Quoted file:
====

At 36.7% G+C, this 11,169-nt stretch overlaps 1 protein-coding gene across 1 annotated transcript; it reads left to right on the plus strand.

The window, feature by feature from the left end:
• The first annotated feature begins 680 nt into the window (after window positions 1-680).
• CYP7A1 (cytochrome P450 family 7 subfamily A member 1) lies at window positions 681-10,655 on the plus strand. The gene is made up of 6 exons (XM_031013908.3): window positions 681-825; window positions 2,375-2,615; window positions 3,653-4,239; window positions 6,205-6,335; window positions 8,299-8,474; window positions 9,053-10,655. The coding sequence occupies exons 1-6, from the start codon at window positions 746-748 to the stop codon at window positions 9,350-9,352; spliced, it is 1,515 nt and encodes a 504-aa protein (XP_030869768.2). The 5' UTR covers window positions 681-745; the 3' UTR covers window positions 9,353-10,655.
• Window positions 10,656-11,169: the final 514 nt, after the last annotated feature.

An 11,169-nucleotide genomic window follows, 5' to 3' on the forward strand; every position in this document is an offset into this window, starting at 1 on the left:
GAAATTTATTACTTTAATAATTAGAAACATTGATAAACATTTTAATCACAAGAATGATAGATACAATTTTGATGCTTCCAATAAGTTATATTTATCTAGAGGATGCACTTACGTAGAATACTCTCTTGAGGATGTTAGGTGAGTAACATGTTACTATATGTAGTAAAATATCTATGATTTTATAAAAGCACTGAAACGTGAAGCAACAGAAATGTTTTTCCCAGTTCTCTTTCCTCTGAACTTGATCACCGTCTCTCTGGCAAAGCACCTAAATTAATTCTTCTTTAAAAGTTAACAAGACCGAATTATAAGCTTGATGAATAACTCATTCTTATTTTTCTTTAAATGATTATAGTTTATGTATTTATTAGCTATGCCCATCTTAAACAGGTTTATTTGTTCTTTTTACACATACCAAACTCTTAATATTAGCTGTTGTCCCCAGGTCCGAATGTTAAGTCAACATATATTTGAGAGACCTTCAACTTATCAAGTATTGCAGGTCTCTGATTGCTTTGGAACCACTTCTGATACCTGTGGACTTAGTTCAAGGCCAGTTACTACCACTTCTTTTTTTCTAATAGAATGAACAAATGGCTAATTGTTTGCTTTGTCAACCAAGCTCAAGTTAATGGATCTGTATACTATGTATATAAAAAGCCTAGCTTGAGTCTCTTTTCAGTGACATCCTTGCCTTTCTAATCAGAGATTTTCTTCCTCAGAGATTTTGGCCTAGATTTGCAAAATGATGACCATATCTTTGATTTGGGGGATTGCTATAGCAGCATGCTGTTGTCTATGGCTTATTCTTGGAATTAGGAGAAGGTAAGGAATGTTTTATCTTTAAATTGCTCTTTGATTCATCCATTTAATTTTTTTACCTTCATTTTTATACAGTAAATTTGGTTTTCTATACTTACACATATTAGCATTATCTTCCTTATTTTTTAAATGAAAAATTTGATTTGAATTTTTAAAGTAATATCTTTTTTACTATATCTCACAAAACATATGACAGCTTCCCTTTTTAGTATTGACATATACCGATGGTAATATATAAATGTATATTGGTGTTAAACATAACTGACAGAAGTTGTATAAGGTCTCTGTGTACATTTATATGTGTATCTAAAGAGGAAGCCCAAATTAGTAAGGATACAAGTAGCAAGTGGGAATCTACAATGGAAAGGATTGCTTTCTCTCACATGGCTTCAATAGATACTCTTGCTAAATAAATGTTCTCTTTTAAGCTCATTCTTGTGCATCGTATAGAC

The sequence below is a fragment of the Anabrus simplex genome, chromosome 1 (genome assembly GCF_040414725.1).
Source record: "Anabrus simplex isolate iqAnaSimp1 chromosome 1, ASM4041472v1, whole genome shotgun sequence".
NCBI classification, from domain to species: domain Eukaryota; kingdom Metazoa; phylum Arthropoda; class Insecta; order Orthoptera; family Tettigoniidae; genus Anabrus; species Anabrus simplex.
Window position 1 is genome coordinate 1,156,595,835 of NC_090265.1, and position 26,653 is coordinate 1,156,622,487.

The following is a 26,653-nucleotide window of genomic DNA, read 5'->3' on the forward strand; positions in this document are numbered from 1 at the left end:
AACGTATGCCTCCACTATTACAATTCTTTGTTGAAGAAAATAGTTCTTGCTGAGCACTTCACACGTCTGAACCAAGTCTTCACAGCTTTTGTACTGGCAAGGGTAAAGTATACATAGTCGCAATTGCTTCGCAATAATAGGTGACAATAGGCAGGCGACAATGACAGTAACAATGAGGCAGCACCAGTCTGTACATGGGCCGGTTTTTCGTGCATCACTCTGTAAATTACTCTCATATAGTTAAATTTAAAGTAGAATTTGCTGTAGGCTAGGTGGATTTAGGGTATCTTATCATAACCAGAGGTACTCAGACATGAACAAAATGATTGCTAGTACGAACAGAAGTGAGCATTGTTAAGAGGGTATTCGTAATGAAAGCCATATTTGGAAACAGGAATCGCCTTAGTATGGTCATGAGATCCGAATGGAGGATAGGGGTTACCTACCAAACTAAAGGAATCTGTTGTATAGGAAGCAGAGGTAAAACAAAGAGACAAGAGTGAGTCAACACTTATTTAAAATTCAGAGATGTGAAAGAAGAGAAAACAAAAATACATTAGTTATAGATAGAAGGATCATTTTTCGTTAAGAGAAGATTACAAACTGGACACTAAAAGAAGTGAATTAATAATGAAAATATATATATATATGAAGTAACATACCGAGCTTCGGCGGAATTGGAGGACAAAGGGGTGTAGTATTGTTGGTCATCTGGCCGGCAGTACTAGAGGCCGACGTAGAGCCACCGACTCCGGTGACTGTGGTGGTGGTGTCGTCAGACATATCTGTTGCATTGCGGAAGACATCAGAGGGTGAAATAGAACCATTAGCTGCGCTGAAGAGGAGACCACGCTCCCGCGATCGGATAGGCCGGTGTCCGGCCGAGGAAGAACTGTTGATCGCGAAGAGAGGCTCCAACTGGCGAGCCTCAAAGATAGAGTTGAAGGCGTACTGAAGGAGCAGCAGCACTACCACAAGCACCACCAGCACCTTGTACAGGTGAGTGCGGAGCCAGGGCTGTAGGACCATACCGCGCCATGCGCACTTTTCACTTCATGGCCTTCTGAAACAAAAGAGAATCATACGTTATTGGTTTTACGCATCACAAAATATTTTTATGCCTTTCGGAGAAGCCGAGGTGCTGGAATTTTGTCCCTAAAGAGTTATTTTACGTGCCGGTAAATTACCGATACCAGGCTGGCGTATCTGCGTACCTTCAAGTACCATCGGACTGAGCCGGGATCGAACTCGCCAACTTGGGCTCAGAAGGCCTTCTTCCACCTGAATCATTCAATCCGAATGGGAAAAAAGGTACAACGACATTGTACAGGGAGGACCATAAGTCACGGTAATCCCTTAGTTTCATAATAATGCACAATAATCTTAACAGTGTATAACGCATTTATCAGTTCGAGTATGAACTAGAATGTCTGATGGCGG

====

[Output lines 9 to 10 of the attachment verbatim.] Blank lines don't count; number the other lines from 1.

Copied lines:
Source record: "Anabrus simplex isolate iqAnaSimp1 chromosome 1, ASM4041472v1, whole genome shotgun sequence".
NCBI classification, from domain to species: domain Eukaryota; kingdom Metazoa; phylum Arthropoda; class Insecta; order Orthoptera; family Tettigoniidae; genus Anabrus; species Anabrus simplex.